Poetry Prescriptions and Jane Austen remembered – Poetry News Roundup 20th July

Today we look at poetry as an alternative to medicine; can it really work? And look at the ways in which the world remembered Jane Austen on the bicentenary of her death.

Poetry on Prescription

Arts on Prescription, a scheme which is available in the UK via GP referral is nothing new, it has been around for quite a few years and has very good success rates, and has once again hit the headlines. A recent report from the All-Party Parliamentary Group (APPG) on Arts, Health and Wellbeing has called for an increase in social prescribing. The report suggest that this will help patients who need to recover from physical and mental health problems; conditions like depression, strokes and chronic pain. The aim of the program is to boost health and wellbeing and APPG are urging GP’s to remember that this service exists and to refer patients where possible for art classes and poetry workshops.

The efficacy of these programs isn’t in dispute; the most recent figures from a survey of patients who took part make interesting reading. In the period 2014/15 76% of patients reported an increase in wellbeing, 73% a decrease in depression and 71% a decrease in anxiety. Of course, the fact that a greater use of this program, at a time when the NHS is struggling, could save a significant amount of NHS spending could be, in part, a driving force behind the sudden push for GPs to use the service. If the scheme can improve patients mental and physical health then this could significantly reduce both GP consultation rates and hospital admissions.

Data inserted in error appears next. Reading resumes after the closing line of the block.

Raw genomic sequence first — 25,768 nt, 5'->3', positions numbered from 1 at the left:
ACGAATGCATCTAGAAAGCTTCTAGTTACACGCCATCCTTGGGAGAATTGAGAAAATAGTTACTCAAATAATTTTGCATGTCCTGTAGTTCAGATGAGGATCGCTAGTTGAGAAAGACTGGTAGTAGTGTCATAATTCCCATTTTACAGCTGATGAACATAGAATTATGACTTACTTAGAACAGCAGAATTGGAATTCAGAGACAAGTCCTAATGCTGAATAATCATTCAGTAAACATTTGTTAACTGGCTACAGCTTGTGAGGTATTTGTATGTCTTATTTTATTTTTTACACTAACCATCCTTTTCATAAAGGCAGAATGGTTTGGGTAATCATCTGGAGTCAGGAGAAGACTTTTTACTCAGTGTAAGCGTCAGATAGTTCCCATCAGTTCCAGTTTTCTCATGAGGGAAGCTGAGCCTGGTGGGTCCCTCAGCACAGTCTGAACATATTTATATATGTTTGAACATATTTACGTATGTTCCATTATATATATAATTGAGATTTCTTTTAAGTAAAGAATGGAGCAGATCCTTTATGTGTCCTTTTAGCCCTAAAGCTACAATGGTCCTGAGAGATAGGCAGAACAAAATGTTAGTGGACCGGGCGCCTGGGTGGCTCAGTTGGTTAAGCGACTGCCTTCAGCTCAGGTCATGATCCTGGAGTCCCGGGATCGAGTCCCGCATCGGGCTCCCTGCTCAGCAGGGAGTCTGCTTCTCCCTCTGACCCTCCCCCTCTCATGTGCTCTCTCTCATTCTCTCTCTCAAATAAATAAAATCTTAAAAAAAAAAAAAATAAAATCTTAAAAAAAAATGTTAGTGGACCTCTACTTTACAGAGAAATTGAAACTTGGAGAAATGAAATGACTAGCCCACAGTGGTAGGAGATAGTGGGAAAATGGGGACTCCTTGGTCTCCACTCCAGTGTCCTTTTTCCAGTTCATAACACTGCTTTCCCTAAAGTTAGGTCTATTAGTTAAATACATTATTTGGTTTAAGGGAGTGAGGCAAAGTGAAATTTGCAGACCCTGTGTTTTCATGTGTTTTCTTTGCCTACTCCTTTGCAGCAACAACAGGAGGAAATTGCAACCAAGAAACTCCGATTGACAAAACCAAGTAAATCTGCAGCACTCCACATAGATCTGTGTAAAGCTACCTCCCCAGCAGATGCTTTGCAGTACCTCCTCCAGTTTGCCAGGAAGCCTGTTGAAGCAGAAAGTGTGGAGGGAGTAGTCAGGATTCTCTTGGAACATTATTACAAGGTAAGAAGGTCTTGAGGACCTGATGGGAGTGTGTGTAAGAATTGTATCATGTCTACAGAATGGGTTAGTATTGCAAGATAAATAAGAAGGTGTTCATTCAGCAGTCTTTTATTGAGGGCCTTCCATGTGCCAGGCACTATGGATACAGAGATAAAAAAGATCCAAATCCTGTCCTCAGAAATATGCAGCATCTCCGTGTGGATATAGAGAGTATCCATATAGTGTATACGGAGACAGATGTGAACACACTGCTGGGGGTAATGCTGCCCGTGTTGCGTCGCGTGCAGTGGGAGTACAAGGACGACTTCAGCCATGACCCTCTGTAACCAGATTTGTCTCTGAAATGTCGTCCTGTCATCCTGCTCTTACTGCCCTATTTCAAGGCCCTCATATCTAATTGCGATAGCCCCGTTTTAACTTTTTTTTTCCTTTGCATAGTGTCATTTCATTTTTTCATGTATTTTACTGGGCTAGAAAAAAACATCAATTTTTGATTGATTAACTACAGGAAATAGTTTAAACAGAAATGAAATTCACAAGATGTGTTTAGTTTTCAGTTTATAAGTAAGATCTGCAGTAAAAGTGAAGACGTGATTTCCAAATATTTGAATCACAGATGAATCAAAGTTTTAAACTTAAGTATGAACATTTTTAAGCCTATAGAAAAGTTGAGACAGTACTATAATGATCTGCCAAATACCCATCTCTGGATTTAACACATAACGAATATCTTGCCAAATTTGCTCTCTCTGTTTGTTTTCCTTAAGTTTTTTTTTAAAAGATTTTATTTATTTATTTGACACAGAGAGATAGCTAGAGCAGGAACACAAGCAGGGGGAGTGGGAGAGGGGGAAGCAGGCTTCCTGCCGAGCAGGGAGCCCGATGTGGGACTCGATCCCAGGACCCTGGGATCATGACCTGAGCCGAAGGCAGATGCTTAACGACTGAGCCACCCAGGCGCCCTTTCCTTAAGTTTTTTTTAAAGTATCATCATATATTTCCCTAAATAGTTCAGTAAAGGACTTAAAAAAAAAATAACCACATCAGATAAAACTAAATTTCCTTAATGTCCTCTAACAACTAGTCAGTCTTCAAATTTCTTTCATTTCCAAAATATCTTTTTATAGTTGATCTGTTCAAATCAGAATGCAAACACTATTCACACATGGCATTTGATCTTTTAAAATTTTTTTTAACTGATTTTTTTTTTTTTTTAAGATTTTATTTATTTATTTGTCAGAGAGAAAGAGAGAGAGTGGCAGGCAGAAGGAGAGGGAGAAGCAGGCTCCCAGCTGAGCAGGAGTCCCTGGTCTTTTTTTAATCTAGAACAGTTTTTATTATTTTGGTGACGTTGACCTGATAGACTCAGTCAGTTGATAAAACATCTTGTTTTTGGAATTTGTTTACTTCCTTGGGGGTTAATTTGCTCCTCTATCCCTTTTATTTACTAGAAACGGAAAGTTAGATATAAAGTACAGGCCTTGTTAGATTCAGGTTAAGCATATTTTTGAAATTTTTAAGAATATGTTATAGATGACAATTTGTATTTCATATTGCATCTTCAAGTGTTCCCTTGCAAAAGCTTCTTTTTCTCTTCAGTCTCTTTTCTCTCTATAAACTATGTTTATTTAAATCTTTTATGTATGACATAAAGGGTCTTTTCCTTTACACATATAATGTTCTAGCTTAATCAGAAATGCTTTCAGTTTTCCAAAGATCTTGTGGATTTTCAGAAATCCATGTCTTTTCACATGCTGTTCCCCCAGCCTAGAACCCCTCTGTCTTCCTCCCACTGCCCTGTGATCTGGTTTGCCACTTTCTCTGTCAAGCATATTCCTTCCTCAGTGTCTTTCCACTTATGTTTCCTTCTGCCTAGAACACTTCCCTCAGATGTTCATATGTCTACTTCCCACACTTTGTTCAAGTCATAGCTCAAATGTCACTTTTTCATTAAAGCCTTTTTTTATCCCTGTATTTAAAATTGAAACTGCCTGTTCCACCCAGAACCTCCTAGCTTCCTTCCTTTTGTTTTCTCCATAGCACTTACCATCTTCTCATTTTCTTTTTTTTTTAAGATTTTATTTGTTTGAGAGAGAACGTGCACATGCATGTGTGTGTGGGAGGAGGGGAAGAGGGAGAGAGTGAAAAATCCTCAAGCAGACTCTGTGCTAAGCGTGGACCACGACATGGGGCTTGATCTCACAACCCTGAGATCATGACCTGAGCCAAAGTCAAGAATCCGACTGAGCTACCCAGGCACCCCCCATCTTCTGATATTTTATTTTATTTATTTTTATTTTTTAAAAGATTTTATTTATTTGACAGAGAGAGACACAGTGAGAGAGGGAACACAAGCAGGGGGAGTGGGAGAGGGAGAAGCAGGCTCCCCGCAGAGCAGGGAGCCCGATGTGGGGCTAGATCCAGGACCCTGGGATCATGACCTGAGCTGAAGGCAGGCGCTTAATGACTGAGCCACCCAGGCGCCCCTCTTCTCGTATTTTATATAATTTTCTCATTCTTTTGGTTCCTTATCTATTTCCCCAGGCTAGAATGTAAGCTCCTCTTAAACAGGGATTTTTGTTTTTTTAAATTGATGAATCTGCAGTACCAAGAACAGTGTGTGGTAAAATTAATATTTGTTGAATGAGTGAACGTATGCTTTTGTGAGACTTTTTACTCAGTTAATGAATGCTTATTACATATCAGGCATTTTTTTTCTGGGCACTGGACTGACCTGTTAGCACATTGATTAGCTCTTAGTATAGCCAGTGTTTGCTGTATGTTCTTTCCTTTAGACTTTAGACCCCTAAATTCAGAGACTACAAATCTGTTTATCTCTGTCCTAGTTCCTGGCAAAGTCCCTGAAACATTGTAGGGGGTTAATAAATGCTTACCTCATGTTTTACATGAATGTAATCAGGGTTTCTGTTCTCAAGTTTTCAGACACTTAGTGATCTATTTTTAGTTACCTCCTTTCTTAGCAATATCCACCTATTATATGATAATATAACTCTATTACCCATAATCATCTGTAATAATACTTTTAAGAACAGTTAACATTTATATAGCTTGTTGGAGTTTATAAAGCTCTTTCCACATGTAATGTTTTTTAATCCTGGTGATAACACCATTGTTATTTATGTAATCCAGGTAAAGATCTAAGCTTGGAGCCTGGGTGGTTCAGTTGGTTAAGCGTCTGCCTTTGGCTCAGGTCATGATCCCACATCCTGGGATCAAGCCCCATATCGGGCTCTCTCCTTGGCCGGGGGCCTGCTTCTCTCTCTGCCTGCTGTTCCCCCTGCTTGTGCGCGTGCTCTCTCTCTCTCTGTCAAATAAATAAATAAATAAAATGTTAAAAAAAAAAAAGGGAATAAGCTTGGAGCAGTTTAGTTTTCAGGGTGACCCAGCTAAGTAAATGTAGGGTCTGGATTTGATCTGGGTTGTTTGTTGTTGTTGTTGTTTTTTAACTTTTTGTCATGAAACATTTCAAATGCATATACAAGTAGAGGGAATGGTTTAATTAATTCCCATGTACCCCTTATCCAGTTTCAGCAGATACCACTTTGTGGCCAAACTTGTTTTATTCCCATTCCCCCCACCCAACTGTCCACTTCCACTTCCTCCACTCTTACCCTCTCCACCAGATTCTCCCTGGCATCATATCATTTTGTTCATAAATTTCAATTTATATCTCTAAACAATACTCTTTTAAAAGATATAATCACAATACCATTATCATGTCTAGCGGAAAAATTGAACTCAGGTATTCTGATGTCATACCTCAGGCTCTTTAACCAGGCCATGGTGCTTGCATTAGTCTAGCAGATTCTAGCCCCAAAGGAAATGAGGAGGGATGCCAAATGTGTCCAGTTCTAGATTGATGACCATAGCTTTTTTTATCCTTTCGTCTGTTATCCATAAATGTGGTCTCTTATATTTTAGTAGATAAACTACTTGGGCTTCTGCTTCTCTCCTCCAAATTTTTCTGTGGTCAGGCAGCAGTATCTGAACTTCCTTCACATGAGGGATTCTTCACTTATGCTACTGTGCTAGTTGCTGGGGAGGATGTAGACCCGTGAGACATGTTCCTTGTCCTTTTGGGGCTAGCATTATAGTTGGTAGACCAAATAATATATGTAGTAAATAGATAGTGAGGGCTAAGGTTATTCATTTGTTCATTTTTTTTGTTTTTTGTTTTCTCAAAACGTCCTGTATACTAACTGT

With this push to increase the number of referrals to the program, poetry is becoming even more accessible to a wider audience and that can’t be a bad thing. The fact that it has been proven to help people who are struggling with a number of health issues is as they say the “icing on the cake”.

200th Anniversary of Jane Austen’s Death

To mark the anniversary of the death of Jane Austen a number of event took place at locations all over the globe. It is a testing tribute that 200 years after her death, the many works of Austen are still so popular and her characters as vibrant as they day she penned them.

Whilst the official release of the new UK £10 note won’t take place until September, it was unveiled to mark the occasion and will portray a portrait of Austen in place of Charles Darwin who has graced the £10 note since 2000.

In Basingstoke, England, which is near to Austen’s childhood home a life-size bronze statue was unveiled. Costing £100,000 the statue was designed by local artist Adam Roud, and has been given pride of place in the towns market place – somewhere Austen is thought to have used as inspiration for many of the scenes in her novels.

Groups of ardent fans in many countries gathered together, many in period costume, to read exerts of works by Miss Austen in commemoration of a novelist who has truly stood the test of time.

Do you have a favourite work by Jane Austen, perhaps a favourite character?

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